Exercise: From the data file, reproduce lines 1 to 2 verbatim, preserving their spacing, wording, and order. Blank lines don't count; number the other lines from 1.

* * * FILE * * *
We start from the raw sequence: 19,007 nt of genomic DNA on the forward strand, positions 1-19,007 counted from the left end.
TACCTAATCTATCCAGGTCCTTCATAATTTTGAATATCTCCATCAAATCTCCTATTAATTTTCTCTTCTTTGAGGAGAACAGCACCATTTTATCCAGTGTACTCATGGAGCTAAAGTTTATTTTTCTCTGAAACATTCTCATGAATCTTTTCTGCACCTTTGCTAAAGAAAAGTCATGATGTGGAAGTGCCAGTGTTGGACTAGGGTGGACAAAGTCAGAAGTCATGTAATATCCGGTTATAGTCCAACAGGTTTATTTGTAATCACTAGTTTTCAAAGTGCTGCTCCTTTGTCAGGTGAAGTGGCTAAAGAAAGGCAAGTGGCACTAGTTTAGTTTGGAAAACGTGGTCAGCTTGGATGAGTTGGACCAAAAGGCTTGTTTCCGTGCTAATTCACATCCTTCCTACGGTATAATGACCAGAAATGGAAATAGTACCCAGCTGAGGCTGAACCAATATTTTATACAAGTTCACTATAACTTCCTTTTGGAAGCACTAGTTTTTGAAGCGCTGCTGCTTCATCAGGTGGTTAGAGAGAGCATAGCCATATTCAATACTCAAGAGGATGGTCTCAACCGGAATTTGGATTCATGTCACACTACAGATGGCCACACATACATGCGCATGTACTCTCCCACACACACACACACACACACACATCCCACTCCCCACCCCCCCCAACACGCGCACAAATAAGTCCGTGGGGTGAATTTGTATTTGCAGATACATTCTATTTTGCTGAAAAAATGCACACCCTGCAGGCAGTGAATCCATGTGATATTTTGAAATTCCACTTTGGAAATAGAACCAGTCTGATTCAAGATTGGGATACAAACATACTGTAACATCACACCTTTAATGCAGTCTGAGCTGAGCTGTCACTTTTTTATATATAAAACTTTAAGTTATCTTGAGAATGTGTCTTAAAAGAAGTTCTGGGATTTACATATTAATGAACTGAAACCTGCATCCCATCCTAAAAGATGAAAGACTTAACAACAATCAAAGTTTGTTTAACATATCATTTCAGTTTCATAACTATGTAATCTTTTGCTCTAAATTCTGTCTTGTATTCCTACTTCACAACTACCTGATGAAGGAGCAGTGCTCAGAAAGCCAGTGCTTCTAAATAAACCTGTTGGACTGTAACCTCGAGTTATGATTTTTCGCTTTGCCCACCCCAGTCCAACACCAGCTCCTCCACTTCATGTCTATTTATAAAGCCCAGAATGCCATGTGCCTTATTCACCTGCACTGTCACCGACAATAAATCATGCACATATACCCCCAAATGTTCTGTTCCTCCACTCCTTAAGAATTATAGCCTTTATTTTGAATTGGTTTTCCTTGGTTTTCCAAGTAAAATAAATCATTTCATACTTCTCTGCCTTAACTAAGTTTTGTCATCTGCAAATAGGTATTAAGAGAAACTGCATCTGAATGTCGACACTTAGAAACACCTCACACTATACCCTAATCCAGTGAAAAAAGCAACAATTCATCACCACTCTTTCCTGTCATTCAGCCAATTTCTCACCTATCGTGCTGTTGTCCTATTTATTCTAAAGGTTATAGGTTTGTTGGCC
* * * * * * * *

We start from the raw sequence: 19,007 nt of genomic DNA on the forward strand, positions 1-19,007 counted from the left end.
TACCTAATCTATCCAGGTCCTTCATAATTTTGAATATCTCCATCAAATCTCCTATTAATTTTCTCTTCTTTGAGGAGAACAGCACCATTTTATCCAGTGTACTCATGGAGCTAAAGTTTATTTTTCTCTGAAACATTCTCATGAATCTTTTCTGCACCTTTGCTAAAGAAAAGTCATGATGTGGAAGTGCCAGTGTTGGACTAGGGTGGACAAAGTCAGAAGTCATGTAATATCCGGTTATAGTCCAACAGGTTTATTTGTAATCACTAGTTTTCAAAGTGCTGCTCCTTTGTCAGGTGAAGTGGCTAAAGAAAGGCAAGTGGCACTAGTTTAGTTTGGAAAACGTGGTCAGCTTGGATGAGTTGGACCAAAAGGCTTGTTTCCGTGCTAATTCACATCCTTCCTACGGTATAATGACCAGAAATGGAAATAGTACCCAGCTGAGGCTGAACCAATATTTTATACAAGTTCACTATAACTTCCTTTTGGAAGCACTAGTTTTTGAAGCGCTGCTGCTTCATCAGGTGGTTAGAGAGAGCATAGCCATATTCAATACTCAAGAGGATGGTCTCAACCGGAATTTGGATTCATGTCACACTACAGATGGCCACACATACATGCGCATGTACTCTCCCACACACACACACACACACACACATCCCACTCCCCACCCCCCCCAACACGCGCACAAATAAGTCCGTGGGGTGAATTTGTATTTGCAGATACATTCTATTTTGCTGAAAAAATGCACACCCTGCAGGCAGTGAATCCATGTGATATTTTGAAATTCCACTTTGGAAATAGAACCAGTCTGATTCAAGATTGGGATACAAACATACTGTAACATCACACCTTTAATGCAGTCTGAGCTGAGCTGTCACTTTTTTATATATAAAACTTTAAGTTATCTTGAGAATGTGTCTTAAAAGAAGTTCTGGGATTTACATATTAATGAACTGAAACCTGCATCCCATCCTAAAAGATGAAAGACTTAACAACAATCAAAGTTTGTTTAACATATCATTTCAGTTTCATAACTATGTAATCTTTTGCTCTAAATTCTGTCTTGTATTCCTACTTCACAACTACCTGATGAAGGAGCAGTGCTCAGAAAGCCAGTGCTTCTAAATAAACCTGTTGGACTGTAACCTCGAGTTATGATTTTTCGCTTTGCCCACCCCAGTCCAACACCAGCTCCTCCACTTCATGTCTATTTATAAAGCCCAGAATGCCATGTGCCTTATTCACCTGCACTGTCACCGACAATAAATCATGCACATATACCCCCAAATGTTCTGTTCCTCCACTCCTTAAGAATTATAGCCTTTATTTTGAATTGGTTTTCCTTGGTTTTCCAAGTAAAATAAATCATTTCATACTTCTCTGCCTTAACTAAGTTTTGTCATCTGCAAATAGGTATTAAGAGAAACTGCATCTGAATGTCGACACTTAGAAACACCTCACACTATACCCTAATCCAGTGAAAAAAGCAACAATTCATCACCACTCTTTCCTGTCATTCAGCCAATTTCTCACCTATCGTGCTGTTGTCCTATTTATTCTAAAGGTTATAGGTTTGTTGGCC